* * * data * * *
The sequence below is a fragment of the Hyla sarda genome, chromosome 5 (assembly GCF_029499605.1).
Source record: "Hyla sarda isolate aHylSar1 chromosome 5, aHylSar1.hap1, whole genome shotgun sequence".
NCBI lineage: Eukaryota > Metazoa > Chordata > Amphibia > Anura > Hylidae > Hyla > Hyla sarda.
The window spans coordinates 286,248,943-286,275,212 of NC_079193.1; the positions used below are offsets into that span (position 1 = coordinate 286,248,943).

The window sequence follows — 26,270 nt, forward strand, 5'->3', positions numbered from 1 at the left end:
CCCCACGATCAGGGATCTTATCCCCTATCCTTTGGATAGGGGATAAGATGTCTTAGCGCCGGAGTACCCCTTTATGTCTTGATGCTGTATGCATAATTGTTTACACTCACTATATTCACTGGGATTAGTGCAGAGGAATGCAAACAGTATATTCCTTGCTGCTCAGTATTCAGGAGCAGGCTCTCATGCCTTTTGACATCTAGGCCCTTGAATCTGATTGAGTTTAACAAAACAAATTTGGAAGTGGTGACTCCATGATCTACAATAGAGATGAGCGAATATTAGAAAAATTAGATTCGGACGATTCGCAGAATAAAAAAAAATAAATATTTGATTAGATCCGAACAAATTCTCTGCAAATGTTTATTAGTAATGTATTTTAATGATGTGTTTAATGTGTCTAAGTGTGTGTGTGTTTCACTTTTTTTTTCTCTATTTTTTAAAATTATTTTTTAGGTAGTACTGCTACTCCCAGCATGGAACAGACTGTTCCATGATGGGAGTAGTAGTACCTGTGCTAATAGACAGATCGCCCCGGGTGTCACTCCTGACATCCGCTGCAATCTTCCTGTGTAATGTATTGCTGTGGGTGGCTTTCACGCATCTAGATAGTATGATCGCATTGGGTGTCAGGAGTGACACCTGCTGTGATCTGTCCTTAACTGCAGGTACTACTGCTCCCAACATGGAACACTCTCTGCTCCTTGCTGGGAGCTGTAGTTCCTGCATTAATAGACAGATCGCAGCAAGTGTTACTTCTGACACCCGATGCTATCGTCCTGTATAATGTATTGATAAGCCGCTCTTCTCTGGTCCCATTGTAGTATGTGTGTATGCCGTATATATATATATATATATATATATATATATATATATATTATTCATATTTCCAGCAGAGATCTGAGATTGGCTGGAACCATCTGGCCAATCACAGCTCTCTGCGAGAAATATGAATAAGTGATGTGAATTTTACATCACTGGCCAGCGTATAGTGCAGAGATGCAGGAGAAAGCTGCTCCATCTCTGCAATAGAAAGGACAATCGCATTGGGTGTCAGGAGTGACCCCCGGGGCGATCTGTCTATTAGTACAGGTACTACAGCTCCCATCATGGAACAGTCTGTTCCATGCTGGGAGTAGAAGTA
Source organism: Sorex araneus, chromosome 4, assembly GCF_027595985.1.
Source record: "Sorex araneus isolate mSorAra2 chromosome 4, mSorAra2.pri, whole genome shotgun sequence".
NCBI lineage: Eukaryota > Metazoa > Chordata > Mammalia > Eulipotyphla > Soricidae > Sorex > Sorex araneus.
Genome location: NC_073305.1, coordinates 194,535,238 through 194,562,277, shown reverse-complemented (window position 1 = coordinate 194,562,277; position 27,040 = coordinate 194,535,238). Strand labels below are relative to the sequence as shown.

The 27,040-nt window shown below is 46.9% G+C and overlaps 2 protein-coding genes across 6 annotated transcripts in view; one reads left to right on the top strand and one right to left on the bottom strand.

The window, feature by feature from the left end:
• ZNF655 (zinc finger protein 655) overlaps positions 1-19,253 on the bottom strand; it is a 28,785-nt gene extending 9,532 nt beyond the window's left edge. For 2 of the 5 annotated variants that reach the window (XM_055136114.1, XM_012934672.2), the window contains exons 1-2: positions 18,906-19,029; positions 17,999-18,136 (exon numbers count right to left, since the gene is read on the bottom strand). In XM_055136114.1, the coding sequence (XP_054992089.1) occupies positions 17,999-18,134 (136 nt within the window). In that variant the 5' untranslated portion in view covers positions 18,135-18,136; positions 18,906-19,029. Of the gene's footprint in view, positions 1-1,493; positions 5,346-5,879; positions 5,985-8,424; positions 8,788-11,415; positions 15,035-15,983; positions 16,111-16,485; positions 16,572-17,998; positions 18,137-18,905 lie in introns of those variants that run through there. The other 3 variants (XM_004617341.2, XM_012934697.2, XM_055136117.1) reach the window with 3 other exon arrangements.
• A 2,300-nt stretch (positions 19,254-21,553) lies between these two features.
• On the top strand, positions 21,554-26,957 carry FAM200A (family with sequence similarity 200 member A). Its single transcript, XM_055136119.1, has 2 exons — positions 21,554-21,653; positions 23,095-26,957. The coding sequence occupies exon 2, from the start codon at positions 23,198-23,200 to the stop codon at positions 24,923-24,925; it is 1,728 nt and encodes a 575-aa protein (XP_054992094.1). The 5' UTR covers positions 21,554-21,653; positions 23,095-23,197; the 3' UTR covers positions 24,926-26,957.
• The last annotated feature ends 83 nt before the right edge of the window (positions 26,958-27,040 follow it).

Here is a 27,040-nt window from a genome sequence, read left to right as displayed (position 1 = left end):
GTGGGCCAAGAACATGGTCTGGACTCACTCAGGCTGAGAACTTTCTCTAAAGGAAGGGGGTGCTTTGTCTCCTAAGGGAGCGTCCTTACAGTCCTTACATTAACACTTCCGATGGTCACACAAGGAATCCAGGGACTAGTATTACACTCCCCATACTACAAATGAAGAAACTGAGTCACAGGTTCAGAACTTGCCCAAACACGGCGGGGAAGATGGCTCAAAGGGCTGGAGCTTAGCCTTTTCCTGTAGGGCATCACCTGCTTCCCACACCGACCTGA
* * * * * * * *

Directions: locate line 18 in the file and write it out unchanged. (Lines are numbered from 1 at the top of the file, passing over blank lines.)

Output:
GTGGGCCAAGAACATGGTCTGGACTCACTCAGGCTGAGAACTTTCTCTAAAGGAAGGGGGTGCTTTGTCTCCTAAGGGAGCGTCCTTACAGTCCTTACATTAACACTTCCGATGGTCACACAAGGAATCCAGGGACTAGTATTACACTCCCCATACTACAAATGAAGAAACTGAGTCACAGGTTCAGAACTTGCCCAAACACGGCGGGGAAGATGGCTCAAAGGGCTGGAGCTTAGCCTTTTCCTGTAGGGCATCACCTGCTTCCCACACCGACCTGA